Low vitamin D levels have been linked with cancer, diabetes, and high blood pressure. Using the National Health and Nutrition Examination Survey, a large population-based study, researchers at the Albert Einstein College of Medicine evaluated whether low serum vitamin D levels were associated with mortality in the general population. These researchers studied the association of low vitamin D levels with all-cause mortality, cancer, and cardiovascular disease (CVD) mortality among 13,331 American adults who were 20 years or older. Vitamin D levels of these study participants were collected over a 6-year period (from 1988 through 1994), and participants were followed for mortality through the year 2000 (12 years). The researchers found that being older, female, nonwhite, having diabetes, a current smoker, and having a higher body mass index were all independently associated with a greater risk of being vitamin D deficient, while greater physical activity, vitamin D supplementation, and evaluating subjects in a non-winter season (greater exposure to sunshine) were all associated with higher levels of vitamin D. During a median of 8.7 years of follow-up, there were 1806 deaths, including 777 (43%) from cardiovascular disease.
The authors divided the participants into 4 groups (called "quartiles") based on their blood levels of vitamin D, and adjusted for baseline demographics, season, and CVD risk factors (all of which can effect vitamin D levels). Being in the lowest quartile (defined as vitamin D levels less than 17.8 ng/mL) was associated with a 26% increased rate of death from any cause (mortality rate ratio, 1.26; 95% CI, 1.08-1.46). The adjusted models of CVD and cancer mortality revealed a higher risk, but it was not statistically significant. The authors concluded that having low blood levels of vitamin D was independently associated with an increase in all-cause mortality in the general population.
Vitamin D could add 5 years to your life span.
Among many factors that may be responsible for the apparent effect of vitamin Ds on all-cause mortality is the effect of this vitamin on telomeres (the terminal end of each gene) and its potential effect on slowing aging. Richards and coworkers examined whether vitamin D concentrations could slow the rate of shortening of telomeres on leukocytes (a marker of aging). The authors stated that vitamin D is a potent inhibitor of the proinflammatory response and slows the turnover of leukocytes. Leukocyte telomere length (LTL) is predictive of the development of numerous aging-related disease, and length of leukocyte telomeres decreases with each cell division and with increased inflammation (more common in the elderly). Researchers measured the concentrations of vitamin D in the blood of 2160 women aged 18-79 years (the mean age of these women was about 49 years) from a large population-based study. This study divided the group into thirds [tertiles] based on vitamin D levels, and found that increased age was significantly associated with shorter LTL (r = -0.40, P < 0.0001). The higher the levels of serum vitamin, the longer the leukocyte telomeres. (r = 0.07, P = 0.0010), and this finding persisted even after adjustment for age (r = 0.09, P < 0.0001) and other variables that independently could effect leukocyte telomere length (age, season of vitamin D measurement, menopausal status, use of hormone replacement therapy, and physical activity). The difference in LTL between the highest and lowest tertiles of vitamin D was highly significant (P = 0.0009), and the authors stated that this was equivalent to 5.0 years of aging. The authors concluded that higher vitamin D levels, (these types of levels are easily modifiable through nutritional supplementation), were associated with longer LTL, which underscores the potentially beneficial effects of vitamin D on aging and age-related diseases.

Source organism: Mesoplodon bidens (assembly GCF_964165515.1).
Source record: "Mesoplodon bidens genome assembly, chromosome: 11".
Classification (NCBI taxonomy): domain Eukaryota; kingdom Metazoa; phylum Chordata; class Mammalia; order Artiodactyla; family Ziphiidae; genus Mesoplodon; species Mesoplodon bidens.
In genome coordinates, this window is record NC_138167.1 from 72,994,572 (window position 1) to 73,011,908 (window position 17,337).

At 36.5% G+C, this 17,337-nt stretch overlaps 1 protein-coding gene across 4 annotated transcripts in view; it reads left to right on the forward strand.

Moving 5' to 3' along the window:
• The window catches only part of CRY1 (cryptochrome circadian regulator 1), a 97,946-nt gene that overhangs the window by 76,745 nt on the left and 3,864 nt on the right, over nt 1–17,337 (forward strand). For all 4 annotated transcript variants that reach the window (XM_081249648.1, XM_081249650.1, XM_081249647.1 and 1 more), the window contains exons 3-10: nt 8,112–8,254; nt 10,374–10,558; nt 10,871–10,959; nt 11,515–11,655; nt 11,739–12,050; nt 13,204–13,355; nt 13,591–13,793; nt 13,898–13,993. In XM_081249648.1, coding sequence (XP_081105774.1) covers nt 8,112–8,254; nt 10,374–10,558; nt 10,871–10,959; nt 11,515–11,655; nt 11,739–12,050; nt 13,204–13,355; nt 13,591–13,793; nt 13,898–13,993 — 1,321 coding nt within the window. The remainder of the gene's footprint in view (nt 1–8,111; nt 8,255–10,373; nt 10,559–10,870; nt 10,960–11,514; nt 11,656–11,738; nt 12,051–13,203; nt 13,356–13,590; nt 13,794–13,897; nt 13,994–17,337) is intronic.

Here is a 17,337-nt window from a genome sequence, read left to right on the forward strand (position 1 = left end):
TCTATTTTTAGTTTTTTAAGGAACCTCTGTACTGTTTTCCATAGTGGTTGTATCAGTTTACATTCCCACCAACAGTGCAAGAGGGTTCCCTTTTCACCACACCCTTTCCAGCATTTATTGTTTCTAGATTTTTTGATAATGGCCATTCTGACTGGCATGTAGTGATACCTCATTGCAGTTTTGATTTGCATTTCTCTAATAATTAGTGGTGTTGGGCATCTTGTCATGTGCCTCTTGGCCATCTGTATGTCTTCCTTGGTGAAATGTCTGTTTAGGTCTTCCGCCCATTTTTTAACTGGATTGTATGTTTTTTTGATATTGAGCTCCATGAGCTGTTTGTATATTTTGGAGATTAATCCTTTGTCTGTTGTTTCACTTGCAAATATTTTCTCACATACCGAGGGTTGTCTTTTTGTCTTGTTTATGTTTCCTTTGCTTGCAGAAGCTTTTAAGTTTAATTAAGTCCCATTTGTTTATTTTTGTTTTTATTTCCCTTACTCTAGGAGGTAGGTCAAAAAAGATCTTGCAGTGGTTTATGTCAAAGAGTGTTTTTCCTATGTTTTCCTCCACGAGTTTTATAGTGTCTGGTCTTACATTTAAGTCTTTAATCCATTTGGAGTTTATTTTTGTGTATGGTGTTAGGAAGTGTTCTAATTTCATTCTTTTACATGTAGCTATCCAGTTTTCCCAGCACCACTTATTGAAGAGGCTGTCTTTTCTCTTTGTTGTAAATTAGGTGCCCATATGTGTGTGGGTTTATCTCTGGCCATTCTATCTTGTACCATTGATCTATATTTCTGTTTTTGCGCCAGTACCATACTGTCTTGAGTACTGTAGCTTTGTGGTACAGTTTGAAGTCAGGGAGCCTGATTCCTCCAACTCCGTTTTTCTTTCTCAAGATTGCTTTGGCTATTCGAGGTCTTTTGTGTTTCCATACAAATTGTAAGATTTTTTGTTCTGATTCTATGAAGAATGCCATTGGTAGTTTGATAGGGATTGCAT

Source: [Am J Clin Nutr. 2007 Nov;86(5):1420-5.]
This information was originally posted at: Beneficial Effects of Vitamin D
Dr. Steven Petrosino received his Baccalaureate (BA) degree in both Science and English from Penn State University in 1975, pursued his Masters degree (American Studies) with honors at Penn State in 1977-1978, and graduated Summa Cum Laude with a Doctorate in Nutrition from Lasalle University in 1995. He currently is enrolled in a Ph.D. program at Walden University (Public Health). In 1996-1998 he was involved in external post-doctoral research at the Ohio State University in the Department of Cancer Prevention and Natural Products Research. In 2002, he was enrolled in a post-doctoral external course (Immunobiology) at the University of Pennsylvania.
Dr. Petrosino is currently employed as a Senior Medical Science Liaison with Human Genome Sciences, Inc. He is married to the former Lynn Tutoli, and he and his wife reside in Dublin, OH. They have two children, Angela Petrosino Johnson, (32) and Aaron (28). Visit his website here: http://www.nutritionadvisor.com